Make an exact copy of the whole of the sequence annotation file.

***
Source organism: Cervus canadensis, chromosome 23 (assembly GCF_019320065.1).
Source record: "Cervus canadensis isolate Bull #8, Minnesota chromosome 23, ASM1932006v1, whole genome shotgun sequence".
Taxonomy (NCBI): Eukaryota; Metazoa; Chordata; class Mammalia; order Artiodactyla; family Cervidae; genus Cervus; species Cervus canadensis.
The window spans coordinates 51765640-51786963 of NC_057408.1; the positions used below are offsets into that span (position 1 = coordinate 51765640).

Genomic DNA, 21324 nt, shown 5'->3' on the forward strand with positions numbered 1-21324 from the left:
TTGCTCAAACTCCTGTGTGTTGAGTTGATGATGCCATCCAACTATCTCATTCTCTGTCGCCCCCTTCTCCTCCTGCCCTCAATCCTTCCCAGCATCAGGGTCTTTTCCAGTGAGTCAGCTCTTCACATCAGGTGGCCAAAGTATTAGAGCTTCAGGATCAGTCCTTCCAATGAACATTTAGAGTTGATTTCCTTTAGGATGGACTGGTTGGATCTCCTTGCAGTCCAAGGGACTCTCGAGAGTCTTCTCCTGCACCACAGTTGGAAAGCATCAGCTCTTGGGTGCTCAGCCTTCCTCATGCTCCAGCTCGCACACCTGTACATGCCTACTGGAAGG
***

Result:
Source organism: Cervus canadensis, chromosome 23 (assembly GCF_019320065.1).
Source record: "Cervus canadensis isolate Bull #8, Minnesota chromosome 23, ASM1932006v1, whole genome shotgun sequence".
Taxonomy (NCBI): Eukaryota; Metazoa; Chordata; class Mammalia; order Artiodactyla; family Cervidae; genus Cervus; species Cervus canadensis.
The window spans coordinates 51765640-51786963 of NC_057408.1; the positions used below are offsets into that span (position 1 = coordinate 51765640).

Genomic DNA, 21324 nt, shown 5'->3' on the forward strand with positions numbered 1-21324 from the left:
TTGCTCAAACTCCTGTGTGTTGAGTTGATGATGCCATCCAACTATCTCATTCTCTGTCGCCCCCTTCTCCTCCTGCCCTCAATCCTTCCCAGCATCAGGGTCTTTTCCAGTGAGTCAGCTCTTCACATCAGGTGGCCAAAGTATTAGAGCTTCAGGATCAGTCCTTCCAATGAACATTTAGAGTTGATTTCCTTTAGGATGGACTGGTTGGATCTCCTTGCAGTCCAAGGGACTCTCGAGAGTCTTCTCCTGCACCACAGTTGGAAAGCATCAGCTCTTGGGTGCTCAGCCTTCCTCATGCTCCAGCTCGCACACCTGTACATGCCTACTGGAAGG